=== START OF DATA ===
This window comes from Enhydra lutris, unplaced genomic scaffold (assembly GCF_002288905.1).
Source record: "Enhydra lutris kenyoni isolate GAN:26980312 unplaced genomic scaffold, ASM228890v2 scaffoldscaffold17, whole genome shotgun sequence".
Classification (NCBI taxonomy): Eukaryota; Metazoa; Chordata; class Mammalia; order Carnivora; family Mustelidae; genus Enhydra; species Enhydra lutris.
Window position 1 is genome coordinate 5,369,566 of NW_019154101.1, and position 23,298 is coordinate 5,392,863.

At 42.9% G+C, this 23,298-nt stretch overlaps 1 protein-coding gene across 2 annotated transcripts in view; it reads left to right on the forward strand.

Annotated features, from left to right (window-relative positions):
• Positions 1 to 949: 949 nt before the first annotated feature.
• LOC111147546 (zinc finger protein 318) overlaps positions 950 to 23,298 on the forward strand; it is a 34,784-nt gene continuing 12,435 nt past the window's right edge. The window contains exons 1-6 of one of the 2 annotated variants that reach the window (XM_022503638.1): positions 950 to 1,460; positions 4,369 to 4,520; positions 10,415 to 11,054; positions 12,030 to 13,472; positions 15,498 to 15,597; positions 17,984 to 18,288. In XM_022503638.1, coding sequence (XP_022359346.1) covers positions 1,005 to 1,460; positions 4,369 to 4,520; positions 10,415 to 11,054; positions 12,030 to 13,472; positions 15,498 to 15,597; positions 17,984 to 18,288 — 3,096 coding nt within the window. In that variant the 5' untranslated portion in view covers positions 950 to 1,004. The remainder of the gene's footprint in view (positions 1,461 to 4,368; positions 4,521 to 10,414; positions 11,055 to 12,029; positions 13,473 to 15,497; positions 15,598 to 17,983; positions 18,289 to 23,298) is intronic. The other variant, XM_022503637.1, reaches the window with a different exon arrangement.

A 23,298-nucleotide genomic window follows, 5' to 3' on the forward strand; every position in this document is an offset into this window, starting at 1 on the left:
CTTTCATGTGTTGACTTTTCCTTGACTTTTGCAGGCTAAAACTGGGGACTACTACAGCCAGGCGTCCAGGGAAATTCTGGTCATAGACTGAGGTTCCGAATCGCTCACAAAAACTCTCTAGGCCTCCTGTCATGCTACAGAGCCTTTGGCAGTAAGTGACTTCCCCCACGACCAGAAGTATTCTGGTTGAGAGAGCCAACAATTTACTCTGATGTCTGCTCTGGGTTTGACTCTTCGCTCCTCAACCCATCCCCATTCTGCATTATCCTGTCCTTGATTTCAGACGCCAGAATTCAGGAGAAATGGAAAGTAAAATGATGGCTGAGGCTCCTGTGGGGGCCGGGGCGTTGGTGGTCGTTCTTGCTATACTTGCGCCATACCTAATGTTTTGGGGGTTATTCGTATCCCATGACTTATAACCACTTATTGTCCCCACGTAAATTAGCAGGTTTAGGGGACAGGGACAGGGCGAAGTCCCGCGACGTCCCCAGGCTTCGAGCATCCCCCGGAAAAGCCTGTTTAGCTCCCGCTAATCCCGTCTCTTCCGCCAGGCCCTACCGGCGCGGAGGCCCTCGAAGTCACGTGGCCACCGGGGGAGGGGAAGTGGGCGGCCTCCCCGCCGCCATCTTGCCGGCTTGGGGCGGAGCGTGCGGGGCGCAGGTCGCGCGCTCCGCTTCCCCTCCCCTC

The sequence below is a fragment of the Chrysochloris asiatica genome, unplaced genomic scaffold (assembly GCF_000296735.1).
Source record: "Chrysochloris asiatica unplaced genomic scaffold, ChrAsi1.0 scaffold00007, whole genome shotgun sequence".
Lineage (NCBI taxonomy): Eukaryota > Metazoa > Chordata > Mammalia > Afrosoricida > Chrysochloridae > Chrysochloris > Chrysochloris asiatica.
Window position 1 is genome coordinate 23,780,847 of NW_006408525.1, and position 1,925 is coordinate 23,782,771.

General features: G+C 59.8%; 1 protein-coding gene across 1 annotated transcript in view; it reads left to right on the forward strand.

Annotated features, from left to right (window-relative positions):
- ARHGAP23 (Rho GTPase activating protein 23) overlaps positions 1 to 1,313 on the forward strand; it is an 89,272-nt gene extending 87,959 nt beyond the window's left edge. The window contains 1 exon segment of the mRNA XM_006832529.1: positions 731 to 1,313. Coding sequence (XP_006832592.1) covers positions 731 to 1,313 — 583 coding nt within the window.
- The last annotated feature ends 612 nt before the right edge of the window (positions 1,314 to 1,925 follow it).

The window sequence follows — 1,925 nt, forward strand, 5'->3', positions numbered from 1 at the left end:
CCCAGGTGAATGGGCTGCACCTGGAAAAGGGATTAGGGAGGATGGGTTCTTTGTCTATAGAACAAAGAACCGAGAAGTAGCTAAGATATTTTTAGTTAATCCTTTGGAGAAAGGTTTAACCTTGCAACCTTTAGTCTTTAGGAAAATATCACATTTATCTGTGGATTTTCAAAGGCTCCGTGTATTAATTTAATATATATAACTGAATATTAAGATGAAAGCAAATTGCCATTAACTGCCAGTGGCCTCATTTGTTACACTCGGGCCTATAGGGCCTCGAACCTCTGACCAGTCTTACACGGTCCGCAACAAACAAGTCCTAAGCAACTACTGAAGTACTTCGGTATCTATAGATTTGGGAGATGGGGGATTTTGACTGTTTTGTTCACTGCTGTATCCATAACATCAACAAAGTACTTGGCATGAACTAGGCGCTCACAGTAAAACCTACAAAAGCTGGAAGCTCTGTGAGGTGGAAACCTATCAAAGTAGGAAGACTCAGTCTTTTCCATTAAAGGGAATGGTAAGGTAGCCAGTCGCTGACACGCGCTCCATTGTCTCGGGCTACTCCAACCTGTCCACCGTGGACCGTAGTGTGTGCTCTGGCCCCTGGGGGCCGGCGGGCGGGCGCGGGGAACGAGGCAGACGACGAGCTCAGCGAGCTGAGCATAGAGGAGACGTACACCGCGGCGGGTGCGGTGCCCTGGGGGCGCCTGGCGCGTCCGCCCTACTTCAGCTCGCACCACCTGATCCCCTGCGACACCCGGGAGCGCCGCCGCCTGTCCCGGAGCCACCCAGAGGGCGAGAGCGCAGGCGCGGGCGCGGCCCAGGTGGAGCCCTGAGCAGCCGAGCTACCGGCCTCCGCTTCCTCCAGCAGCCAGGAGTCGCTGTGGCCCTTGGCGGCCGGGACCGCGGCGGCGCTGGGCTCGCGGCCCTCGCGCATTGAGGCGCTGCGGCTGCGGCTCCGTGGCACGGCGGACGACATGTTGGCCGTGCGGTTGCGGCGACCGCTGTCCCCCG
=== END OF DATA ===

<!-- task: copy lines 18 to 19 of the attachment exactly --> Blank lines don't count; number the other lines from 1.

- The last annotated feature ends 612 nt before the right edge of the window (positions 1,314 to 1,925 follow it).

The window sequence follows — 1,925 nt, forward strand, 5'->3', positions numbered from 1 at the left end: